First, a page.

A columnist for conservative site the National Review Online has written a piece suggesting female soldiers who have been raped struggle after they leave the military because of their own bad decisions.
Heather Mac Donald wrote the piece Thursday as a rebuttal of sorts to The New York Times' in-depth feature on military sexual trauma, which was published Wednesday.
In its piece, The Times describes the pain of veterans, such as Tiffany Jackson, who was raped by a fellow service member in South Korea and has since struggled with homelessness, addiction and depression.
As The Huffington Post previously reported, a servicewoman was nearly 180 times more likely to suffer a military sexual assault (MSA) in 2012 than to have died while deployed in Iraq and Afghanistan. The most recent report by the Pentagon's Sexual Assault Prevention and Response Office notes that the majority of these assaults go unreported.
Jackson, who did not report her rape, eventually fought for and received disability compensation for post-traumatic stress as a result of the sexual assault, according to The Times, but for years was unable to find steady work or housing. She also spent three years in jail for drug dealing.
Mac Donald, however, floats a different theory as to the reasons behind some of these veterans' problems:
Now here is a tentative alternative hypothesis: Some of these women come from environments that made their descent into street life overdetermined, whether or not they experienced alleged sexual assault in the military. To blame alleged sexual assault for their fate rather than their own bad decision-making is ideologically satisfying, but mystifying. Having children out of wedlock, as a huge proportion of them do, also does not help in avoiding poverty and homelessness.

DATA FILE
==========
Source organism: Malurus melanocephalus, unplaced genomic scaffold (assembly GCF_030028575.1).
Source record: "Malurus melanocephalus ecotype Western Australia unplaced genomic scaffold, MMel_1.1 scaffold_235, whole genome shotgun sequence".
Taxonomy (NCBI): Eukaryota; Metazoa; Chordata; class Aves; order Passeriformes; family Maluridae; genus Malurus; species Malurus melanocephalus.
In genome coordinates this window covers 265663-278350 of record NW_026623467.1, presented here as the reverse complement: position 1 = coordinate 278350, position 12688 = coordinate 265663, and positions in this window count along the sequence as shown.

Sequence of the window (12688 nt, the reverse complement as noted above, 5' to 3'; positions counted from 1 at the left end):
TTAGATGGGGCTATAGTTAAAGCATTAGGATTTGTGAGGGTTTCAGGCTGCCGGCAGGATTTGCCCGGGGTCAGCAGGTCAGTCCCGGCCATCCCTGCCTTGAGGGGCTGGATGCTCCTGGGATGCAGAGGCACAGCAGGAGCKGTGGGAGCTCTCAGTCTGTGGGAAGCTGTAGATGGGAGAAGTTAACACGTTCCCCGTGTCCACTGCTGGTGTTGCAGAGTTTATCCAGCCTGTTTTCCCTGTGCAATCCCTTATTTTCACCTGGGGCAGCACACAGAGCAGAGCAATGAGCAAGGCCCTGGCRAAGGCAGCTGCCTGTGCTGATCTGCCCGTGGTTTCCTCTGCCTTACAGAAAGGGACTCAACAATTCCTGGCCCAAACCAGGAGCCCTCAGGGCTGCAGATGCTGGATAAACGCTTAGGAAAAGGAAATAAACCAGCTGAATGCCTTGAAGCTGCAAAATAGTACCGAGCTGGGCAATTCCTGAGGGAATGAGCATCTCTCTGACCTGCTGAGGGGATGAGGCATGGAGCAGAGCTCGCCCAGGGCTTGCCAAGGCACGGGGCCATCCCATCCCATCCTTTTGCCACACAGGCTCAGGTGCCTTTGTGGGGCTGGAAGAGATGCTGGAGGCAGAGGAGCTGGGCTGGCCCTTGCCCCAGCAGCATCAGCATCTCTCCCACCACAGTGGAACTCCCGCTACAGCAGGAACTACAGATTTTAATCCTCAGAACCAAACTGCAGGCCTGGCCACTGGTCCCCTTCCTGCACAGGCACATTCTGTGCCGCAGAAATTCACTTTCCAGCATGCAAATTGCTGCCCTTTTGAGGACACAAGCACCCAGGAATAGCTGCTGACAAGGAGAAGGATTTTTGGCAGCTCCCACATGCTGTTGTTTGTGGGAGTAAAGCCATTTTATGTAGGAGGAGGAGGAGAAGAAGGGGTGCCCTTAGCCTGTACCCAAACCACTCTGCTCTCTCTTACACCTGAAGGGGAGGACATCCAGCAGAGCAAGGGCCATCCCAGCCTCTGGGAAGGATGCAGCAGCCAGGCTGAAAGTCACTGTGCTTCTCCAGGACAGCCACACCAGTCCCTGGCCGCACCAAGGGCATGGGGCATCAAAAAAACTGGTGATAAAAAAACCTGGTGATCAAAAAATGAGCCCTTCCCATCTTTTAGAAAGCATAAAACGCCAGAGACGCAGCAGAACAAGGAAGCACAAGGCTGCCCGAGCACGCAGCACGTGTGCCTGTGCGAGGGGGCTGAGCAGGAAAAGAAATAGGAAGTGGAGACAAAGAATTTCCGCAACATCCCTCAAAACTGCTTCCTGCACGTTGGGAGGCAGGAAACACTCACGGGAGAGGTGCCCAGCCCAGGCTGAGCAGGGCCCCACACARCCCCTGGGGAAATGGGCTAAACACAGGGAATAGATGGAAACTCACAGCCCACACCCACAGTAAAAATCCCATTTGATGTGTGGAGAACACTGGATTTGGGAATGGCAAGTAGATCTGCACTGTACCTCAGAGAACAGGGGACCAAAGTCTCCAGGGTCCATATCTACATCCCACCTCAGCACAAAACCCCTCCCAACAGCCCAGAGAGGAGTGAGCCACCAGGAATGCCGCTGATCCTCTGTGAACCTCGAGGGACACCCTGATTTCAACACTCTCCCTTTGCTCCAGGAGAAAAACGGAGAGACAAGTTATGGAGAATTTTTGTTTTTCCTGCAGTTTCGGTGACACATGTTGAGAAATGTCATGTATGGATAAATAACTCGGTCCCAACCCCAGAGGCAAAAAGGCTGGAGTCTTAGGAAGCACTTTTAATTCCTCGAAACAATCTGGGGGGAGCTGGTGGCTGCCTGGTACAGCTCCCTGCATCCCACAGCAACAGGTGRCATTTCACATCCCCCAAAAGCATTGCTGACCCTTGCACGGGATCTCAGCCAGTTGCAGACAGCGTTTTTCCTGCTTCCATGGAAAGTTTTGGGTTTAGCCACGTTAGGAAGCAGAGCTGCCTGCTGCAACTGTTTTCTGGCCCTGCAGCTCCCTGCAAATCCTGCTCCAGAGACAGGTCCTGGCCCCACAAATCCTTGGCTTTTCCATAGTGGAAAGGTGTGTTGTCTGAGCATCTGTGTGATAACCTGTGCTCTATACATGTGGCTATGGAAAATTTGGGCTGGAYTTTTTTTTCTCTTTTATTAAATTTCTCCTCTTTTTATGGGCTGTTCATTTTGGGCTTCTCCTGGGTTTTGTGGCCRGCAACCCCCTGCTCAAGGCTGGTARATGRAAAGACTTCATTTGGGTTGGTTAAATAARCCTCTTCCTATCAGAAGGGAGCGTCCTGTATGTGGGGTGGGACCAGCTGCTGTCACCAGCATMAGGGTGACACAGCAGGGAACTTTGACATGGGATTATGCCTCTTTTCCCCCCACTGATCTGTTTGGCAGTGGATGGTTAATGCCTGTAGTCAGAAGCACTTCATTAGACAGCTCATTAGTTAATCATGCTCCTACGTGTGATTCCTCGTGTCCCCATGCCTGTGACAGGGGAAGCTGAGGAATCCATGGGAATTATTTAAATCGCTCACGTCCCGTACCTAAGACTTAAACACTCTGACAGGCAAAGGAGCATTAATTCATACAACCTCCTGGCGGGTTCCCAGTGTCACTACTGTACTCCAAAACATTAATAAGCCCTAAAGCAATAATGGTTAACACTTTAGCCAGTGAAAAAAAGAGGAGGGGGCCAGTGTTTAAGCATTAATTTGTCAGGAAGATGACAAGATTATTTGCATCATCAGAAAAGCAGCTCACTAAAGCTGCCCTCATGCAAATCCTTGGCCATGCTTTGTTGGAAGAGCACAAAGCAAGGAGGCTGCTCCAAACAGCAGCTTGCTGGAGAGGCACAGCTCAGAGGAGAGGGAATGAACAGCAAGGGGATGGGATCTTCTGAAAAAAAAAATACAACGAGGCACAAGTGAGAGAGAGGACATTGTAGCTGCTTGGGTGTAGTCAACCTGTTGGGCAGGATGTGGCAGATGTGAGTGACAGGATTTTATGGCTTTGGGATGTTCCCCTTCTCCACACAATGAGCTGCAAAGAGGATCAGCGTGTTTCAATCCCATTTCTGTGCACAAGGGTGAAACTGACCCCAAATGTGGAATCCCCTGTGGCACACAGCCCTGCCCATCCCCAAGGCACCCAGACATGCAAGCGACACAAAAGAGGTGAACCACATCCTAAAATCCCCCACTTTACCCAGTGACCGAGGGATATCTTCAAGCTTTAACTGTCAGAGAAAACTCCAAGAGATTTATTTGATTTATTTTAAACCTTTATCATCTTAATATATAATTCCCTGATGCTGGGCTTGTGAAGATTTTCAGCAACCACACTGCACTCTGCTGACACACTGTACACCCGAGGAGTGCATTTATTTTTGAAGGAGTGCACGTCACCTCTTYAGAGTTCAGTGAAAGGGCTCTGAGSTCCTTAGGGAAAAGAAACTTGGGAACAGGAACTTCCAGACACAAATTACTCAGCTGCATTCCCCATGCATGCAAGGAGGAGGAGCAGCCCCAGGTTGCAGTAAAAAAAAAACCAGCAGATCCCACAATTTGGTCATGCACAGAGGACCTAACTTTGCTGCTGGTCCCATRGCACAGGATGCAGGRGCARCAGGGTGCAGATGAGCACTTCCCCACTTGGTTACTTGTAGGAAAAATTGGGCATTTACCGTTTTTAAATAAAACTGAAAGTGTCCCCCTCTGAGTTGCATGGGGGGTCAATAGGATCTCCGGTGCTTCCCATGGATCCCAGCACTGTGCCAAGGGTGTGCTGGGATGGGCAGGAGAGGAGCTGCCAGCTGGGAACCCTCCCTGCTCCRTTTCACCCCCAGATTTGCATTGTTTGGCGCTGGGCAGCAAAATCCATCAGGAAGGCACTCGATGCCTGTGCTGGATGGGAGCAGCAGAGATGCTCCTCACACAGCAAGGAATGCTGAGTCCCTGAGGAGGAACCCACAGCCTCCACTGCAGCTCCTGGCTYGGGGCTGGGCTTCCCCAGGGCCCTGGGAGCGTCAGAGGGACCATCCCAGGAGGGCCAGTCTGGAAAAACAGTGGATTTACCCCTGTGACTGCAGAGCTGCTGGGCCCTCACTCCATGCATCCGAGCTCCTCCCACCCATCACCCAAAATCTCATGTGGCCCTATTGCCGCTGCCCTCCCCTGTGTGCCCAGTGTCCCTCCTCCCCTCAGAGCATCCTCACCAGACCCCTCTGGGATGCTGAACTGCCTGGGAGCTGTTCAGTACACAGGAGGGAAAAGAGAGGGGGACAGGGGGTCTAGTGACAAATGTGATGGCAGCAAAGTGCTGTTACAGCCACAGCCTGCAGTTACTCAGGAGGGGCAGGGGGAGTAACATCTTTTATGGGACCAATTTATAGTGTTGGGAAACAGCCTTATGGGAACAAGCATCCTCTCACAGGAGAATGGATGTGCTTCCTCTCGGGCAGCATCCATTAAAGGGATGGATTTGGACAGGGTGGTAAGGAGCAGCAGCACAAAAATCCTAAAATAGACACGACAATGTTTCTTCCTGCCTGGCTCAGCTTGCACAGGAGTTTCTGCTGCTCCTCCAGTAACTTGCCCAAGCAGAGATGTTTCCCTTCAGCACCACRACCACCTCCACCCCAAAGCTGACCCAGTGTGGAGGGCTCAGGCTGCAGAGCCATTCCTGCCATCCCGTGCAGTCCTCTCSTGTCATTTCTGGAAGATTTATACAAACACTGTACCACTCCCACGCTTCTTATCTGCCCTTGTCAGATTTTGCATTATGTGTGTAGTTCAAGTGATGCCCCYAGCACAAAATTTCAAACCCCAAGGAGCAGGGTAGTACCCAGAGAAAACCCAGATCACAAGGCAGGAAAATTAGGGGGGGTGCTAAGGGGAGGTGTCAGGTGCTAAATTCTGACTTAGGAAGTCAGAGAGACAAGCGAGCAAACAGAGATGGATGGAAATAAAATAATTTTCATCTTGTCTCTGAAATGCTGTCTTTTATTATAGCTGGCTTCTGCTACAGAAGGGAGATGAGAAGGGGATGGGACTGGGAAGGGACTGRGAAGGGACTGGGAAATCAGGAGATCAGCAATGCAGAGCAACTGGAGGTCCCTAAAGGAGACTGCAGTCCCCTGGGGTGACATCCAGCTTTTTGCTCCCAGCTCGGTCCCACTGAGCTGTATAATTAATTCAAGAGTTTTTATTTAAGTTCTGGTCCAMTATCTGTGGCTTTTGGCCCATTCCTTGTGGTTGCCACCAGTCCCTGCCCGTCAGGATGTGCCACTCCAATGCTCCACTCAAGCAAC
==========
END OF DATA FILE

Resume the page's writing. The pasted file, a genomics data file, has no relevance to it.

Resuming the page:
Mac Donald also inaccurately describes MST as a recent acronym for "that debilitating condition that befalls female service members who have allegedly been the victim of sexual assault by their fellow service members."
However, the term is used by the Department of Veteran Affairs to "refer to sexual assault or repeated, threatening sexual harassment." The Boston Globe reports that the VA actually began screening for MST in 2002 and offers a variety of treatment options for veterans who suffer from it.
The Times piece, Mac Donald concludes, ultimately proves women should not be in combat situations at all. (In January, outgoing Defense Secretary Leon Panetta cleared the way for women to take front lines jobs.) If women can't handle the stress of sexual assault, then they certainly can't handle enemy fire, Mac Donald argues, adding "And do the feminists believe that there will be fewer of these alleged rapes in combat training and duty?"
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